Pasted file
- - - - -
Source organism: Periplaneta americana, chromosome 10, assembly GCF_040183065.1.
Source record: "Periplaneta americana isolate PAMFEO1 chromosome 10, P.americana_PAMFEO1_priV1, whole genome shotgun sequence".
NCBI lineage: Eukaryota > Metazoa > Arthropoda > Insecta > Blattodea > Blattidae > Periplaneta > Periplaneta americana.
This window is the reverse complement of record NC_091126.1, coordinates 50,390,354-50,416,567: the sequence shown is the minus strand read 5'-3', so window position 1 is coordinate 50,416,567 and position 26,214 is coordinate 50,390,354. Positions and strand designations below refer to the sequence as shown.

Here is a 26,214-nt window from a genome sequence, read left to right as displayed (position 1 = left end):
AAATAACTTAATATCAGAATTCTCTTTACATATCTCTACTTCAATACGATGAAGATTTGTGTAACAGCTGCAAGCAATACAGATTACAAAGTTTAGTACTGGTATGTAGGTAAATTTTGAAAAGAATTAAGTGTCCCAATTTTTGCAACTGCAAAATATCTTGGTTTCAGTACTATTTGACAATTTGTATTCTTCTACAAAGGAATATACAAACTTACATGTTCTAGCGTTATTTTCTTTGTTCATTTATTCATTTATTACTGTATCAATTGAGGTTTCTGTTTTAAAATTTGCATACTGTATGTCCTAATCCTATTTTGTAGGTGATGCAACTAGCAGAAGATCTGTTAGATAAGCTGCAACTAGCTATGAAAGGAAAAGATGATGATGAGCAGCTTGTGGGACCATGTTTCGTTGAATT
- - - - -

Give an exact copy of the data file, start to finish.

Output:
Source organism: Periplaneta americana, chromosome 10, assembly GCF_040183065.1.
Source record: "Periplaneta americana isolate PAMFEO1 chromosome 10, P.americana_PAMFEO1_priV1, whole genome shotgun sequence".
NCBI lineage: Eukaryota > Metazoa > Arthropoda > Insecta > Blattodea > Blattidae > Periplaneta > Periplaneta americana.
This window is the reverse complement of record NC_091126.1, coordinates 50,390,354-50,416,567: the sequence shown is the minus strand read 5'-3', so window position 1 is coordinate 50,416,567 and position 26,214 is coordinate 50,390,354. Positions and strand designations below refer to the sequence as shown.

Here is a 26,214-nt window from a genome sequence, read left to right as displayed (position 1 = left end):
AAATAACTTAATATCAGAATTCTCTTTACATATCTCTACTTCAATACGATGAAGATTTGTGTAACAGCTGCAAGCAATACAGATTACAAAGTTTAGTACTGGTATGTAGGTAAATTTTGAAAAGAATTAAGTGTCCCAATTTTTGCAACTGCAAAATATCTTGGTTTCAGTACTATTTGACAATTTGTATTCTTCTACAAAGGAATATACAAACTTACATGTTCTAGCGTTATTTTCTTTGTTCATTTATTCATTTATTACTGTATCAATTGAGGTTTCTGTTTTAAAATTTGCATACTGTATGTCCTAATCCTATTTTGTAGGTGATGCAACTAGCAGAAGATCTGTTAGATAAGCTGCAACTAGCTATGAAAGGAAAAGATGATGATGAGCAGCTTGTGGGACCATGTTTCGTTGAATT